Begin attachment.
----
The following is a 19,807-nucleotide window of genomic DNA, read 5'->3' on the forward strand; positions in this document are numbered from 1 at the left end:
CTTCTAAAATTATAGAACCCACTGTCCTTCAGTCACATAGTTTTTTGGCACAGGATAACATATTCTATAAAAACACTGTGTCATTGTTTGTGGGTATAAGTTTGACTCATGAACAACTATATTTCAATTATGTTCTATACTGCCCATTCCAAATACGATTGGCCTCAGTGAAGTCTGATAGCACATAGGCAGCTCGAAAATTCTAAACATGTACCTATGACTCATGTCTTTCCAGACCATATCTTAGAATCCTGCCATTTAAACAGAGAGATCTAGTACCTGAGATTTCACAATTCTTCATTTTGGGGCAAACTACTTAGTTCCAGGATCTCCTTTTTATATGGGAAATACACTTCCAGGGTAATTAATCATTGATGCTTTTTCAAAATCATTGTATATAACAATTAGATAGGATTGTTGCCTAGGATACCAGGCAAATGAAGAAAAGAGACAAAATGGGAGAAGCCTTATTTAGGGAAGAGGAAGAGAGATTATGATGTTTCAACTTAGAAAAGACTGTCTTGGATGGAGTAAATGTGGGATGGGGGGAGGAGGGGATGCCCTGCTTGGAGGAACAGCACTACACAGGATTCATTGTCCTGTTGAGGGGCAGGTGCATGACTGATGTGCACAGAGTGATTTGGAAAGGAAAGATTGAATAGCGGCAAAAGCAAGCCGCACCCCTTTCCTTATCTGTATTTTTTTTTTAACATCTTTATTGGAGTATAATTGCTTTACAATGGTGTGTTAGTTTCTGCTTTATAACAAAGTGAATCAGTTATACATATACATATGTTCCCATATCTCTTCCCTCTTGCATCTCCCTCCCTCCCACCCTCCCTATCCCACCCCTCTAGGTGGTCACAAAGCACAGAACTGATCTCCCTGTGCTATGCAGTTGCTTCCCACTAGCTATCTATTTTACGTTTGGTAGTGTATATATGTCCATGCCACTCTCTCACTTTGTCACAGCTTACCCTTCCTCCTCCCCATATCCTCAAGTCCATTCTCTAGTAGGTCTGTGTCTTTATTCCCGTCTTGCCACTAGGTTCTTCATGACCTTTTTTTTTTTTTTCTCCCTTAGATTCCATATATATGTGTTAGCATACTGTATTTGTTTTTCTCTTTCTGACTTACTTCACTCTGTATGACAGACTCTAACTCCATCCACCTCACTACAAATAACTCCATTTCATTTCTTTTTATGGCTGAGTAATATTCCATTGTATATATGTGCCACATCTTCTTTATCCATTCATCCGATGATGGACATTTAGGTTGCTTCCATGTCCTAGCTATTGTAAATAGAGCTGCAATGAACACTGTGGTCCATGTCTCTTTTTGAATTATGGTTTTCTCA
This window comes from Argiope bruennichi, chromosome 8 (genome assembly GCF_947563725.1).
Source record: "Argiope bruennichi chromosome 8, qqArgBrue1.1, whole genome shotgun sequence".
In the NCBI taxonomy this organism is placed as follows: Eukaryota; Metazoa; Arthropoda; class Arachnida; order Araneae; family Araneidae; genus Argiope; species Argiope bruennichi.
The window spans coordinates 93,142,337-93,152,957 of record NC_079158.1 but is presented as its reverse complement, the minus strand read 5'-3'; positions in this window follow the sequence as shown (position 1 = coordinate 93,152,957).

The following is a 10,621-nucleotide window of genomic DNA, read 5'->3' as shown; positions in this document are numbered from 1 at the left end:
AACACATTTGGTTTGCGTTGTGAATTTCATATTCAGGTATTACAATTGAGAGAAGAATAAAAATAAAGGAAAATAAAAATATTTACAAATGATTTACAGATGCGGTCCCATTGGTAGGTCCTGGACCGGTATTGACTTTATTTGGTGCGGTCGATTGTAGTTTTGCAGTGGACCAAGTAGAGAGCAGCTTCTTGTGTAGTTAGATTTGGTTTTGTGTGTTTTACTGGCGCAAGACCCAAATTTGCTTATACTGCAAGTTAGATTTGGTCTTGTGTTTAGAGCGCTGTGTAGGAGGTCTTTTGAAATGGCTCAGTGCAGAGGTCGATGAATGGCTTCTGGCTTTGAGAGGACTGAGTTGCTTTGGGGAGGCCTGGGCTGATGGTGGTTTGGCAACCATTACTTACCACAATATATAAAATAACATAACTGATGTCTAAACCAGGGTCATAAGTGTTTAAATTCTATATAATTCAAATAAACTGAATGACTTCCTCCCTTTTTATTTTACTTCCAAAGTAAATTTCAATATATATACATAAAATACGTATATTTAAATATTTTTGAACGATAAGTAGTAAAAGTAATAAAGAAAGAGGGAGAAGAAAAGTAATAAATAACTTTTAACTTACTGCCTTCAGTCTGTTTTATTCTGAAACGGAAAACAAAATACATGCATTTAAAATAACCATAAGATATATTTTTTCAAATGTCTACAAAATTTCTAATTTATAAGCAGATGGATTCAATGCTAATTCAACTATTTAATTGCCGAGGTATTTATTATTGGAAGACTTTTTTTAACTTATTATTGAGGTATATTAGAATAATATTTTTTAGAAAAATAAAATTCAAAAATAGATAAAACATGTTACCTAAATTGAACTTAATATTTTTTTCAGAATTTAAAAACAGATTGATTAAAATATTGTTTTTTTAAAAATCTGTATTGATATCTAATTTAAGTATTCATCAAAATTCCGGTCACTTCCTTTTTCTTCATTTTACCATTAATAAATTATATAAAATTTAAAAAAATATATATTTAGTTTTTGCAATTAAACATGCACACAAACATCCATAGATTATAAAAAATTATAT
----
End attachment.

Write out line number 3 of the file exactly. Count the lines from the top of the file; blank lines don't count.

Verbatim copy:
This window comes from Argiope bruennichi, chromosome 8 (genome assembly GCF_947563725.1).